Rav Soloveitchik and Social Issues: The miracle of modern medicine

Encountering G-d in the operating room. In memory of Dafna Meir Hy"d.

Dr. Chaim Charles Cohen,

Chaim C. Cohen
Chaim C. Cohen
IN: CCC

We can meet G-d in many different corners and occurrences of our life, if we make ourselves ready to meet Him. Two weeks ago I successfully underwent spinal back surgery. The doctors did wonderful professional work, and relieved me of pain that had debilitated my life.

The day after, when praying, I gladly said to myself, “Rav Soloveitchik is so truthful when he teaches us that G-d reveals himself to us in the natural, physical laws and dynamics of his Creation. And when we scientifically study and learn the physical laws of nature, and use them to add dignity and quality to human life-in my case, removing back pain-the doctors are G-d’s agents for bestowing loving kindness. G-d was truly present in the operating room”.

A week after I had these thoughts, Dafna Meir, a nurse in the surgical and recovery ward of  Serroka Hospital, was murdered  because she was a Jew rebuilding the Jewish presence in our Land. Dafna composed and recited a prayer, before every tour of duty, that asked that she would be worthy of being G-d’s emissary in her nursing duties. This article is written to perpetuate her blessed memory, and to teach our national religious community the important lessons of her life, that G-d and medical professionals are joint partners in the loving kindness of healing.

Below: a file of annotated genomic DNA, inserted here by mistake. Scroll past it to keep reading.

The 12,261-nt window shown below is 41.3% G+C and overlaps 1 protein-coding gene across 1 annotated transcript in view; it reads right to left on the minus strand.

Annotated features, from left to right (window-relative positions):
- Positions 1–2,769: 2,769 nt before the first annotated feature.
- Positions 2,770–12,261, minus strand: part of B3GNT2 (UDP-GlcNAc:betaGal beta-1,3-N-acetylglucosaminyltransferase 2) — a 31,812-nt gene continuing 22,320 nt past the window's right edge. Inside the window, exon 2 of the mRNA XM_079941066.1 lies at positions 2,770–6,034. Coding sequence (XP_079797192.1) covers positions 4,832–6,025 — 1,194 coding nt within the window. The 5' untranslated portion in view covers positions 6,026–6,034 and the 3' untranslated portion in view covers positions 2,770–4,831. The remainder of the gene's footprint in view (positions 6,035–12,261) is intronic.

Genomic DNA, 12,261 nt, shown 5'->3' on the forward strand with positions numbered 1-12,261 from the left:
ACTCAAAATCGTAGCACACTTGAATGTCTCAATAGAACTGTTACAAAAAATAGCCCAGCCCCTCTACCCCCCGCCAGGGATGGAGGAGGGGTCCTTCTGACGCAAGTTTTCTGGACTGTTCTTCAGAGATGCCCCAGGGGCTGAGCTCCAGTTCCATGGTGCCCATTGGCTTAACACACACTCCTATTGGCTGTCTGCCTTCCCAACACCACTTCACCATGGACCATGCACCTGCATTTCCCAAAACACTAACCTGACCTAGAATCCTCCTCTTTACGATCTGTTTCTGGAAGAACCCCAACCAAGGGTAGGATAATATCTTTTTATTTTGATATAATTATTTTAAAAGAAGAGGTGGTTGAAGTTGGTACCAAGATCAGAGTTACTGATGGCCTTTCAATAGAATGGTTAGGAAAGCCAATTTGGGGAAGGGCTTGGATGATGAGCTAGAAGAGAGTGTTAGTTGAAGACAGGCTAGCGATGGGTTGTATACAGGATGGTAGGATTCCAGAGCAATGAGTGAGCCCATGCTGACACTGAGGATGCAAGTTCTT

Encountering G-d in both the transcendent and natural orders of existence

In Parashat Beshalach  the Jew encounters G-d in a stunning variety of human dilemmas. He promises to be our Healer in time of illness. The Jew also encounters G-d when crying out to G-d in fear of the oncoming Egyptian army at the red Sea; in  Nachshon’s leap of physical and spiritual faith into the Sea; in the marvel and joy of experiencing the miraculous dividing of the waters, the passage to safety, and in gazing on the punishment of the Egyptians; in Moses’s and Miriam’s songs of salvation; in the fear and thirst while traveling in the vast, cruel and empty desert; in G-d’s loving and supportive response to these fears, by granting manna and quail; in prayer and military bravery when combating the Amalekites; and most, most significantly, when G-d begins to teach Israel Torah, particularly the laws of the Shabbat (not daring to wait for Mt. Sinai ).

The weekly portion we have just read this past Shabbat thus teaches us how G-d will be our partner and comrade ( Rav Soloveitchik’s  terms)  in the whole gamut –from elevation to despair- of human experience, if only we prepare and allow ourselves to encounter and respond to Him.